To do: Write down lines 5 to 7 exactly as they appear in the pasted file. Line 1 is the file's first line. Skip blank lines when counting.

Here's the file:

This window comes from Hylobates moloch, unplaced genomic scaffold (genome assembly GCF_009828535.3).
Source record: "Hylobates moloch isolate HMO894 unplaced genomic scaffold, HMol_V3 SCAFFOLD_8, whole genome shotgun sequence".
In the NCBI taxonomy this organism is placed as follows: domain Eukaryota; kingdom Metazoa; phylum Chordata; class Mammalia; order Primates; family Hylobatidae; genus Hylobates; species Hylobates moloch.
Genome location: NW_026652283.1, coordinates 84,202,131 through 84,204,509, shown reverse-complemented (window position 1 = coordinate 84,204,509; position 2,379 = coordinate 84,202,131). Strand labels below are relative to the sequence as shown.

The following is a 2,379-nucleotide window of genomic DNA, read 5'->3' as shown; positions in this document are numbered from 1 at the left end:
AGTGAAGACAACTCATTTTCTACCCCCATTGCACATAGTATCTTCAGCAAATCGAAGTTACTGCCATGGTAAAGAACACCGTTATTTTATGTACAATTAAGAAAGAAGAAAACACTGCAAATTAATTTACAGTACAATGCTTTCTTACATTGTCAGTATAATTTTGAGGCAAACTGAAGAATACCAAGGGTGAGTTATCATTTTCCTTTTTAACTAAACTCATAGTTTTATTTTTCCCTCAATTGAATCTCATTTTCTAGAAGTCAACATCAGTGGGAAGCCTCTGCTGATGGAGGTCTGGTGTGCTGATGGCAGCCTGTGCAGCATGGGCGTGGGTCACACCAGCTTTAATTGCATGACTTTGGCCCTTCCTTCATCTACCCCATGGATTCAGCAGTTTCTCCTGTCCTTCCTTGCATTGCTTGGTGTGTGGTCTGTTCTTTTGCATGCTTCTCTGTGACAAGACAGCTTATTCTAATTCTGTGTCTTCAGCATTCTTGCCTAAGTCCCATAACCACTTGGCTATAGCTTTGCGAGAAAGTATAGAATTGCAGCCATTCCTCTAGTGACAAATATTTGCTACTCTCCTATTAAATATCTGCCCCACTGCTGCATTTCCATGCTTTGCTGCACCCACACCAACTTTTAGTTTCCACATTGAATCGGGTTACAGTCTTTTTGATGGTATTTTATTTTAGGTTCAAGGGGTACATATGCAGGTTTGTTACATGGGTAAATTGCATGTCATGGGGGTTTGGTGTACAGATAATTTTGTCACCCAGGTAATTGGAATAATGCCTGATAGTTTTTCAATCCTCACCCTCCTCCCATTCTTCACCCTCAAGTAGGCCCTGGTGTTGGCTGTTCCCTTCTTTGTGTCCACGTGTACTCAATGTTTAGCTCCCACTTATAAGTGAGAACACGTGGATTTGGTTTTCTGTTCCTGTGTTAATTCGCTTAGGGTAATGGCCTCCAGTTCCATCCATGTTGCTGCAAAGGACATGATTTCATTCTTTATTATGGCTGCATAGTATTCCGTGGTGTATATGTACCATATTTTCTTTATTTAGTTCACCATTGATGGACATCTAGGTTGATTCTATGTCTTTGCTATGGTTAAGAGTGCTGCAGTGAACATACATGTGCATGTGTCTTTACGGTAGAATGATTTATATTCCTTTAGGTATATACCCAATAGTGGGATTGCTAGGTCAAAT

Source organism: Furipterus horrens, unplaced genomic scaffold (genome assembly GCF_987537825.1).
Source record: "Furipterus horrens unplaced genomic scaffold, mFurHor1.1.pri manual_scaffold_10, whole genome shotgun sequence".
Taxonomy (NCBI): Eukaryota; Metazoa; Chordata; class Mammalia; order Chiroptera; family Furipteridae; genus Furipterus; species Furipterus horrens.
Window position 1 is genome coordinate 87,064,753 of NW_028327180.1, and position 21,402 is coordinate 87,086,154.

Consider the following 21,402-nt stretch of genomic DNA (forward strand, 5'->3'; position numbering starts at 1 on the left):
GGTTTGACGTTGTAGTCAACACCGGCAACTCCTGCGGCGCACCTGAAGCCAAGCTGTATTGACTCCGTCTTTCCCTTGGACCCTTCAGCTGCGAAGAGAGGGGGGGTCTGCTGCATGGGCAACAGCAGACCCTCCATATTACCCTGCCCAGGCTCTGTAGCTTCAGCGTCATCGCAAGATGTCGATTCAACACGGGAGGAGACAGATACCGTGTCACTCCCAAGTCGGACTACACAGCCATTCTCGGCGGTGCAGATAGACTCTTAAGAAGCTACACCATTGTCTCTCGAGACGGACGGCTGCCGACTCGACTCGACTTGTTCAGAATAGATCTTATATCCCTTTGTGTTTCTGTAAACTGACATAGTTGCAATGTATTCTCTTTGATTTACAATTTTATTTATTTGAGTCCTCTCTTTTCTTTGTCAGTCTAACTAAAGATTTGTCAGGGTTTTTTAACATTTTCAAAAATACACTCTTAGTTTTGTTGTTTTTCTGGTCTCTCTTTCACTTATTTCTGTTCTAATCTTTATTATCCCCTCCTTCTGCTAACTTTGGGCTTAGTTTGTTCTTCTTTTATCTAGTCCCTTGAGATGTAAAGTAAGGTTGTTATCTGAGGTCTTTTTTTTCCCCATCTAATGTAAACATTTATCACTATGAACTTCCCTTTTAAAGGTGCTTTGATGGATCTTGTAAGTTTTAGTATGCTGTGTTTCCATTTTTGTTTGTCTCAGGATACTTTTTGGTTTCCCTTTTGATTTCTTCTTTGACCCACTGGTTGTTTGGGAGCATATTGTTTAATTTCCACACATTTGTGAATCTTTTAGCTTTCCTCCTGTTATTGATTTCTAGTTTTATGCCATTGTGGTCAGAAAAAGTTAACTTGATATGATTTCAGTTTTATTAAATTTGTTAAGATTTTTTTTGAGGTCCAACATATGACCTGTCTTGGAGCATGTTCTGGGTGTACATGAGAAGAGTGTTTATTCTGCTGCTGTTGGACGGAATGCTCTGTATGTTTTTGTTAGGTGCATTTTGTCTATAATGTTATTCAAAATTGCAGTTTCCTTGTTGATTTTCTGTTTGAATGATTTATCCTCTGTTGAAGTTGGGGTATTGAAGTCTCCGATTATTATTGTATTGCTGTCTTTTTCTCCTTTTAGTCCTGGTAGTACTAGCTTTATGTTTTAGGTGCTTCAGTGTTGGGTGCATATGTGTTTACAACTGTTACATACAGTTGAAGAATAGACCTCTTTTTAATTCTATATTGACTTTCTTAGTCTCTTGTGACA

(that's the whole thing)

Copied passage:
The following is a 2,379-nucleotide window of genomic DNA, read 5'->3' as shown; positions in this document are numbered from 1 at the left end:
AGTGAAGACAACTCATTTTCTACCCCCATTGCACATAGTATCTTCAGCAAATCGAAGTTACTGCCATGGTAAAGAACACCGTTATTTTATGTACAATTAAGAAAGAAGAAAACACTGCAAATTAATTTACAGTACAATGCTTTCTTACATTGTCAGTATAATTTTGAGGCAAACTGAAGAATACCAAGGGTGAGTTATCATTTTCCTTTTTAACTAAACTCATAGTTTTATTTTTCCCTCAATTGAATCTCATTTTCTAGAAGTCAACATCAGTGGGAAGCCTCTGCTGATGGAGGTCTGGTGTGCTGATGGCAGCCTGTGCAGCATGGGCGTGGGTCACACCAGCTTTAATTGCATGACTTTGGCCCTTCCTTCATCTACCCCATGGATTCAGCAGTTTCTCCTGTCCTTCCTTGCATTGCTTGGTGTGTGGTCTGTTCTTTTGCATGCTTCTCTGTGACAAGACAGCTTATTCTAATTCTGTGTCTTCAGCATTCTTGCCTAAGTCCCATAACCACTTGGCTATAGCTTTGCGAGAAAGTATAGAATTGCAGCCATTCCTCTAGTGACAAATATTTGCTACTCTCCTATTAAATATCTGCCCCACTGCTGCATTTCCATGCTTTGCTGCACCCACACCAACTTTTAGTTTCCACATTGAATCGGGTTACAGTCTTTTTGATGGTATTTTATTTTAGGTTCAAGGGGTACATATGCAGGTTTGTTACATGGGTAAATTGCATGTCATGGGGGTTTGGTGTACAGATAATTTTGTCACCCAGGTAATTGGAATAATGCCTGATAGTTTTTCAATCCTCACCCTCCTCCCATTCTTCACCCTCAAGTAGGCCCTGGTGTTGGCTGTTCCCTTCTTTGTGTCCACGTGTACTCAATGTTTAGCTCCCACTTATAAGTGAGAACACGTGGATTTGGTTTTCTGTTCCTGTGTTAATTCGCTTAGGGTAATGGCCTCCAGTTCCATCCATGTTGCTGCAAAGGACATGATTTCATTCTTTATTATGGCTGCATAGTATTCCGTGGTGTATATGTACCATATTTTCTTTATTTAGTTCACCATTGATGGACATCTAGGTTGATTCTATGTCTTTGCTATGGTTAAGAGTGCTGCAGTGAACATACATGTGCATGTGTCTTTACGGTAGAATGATTTATATTCCTTTAGGTATATACCCAATAGTGGGATTGCTAGGTCAAAT

Source organism: Furipterus horrens, unplaced genomic scaffold (genome assembly GCF_987537825.1).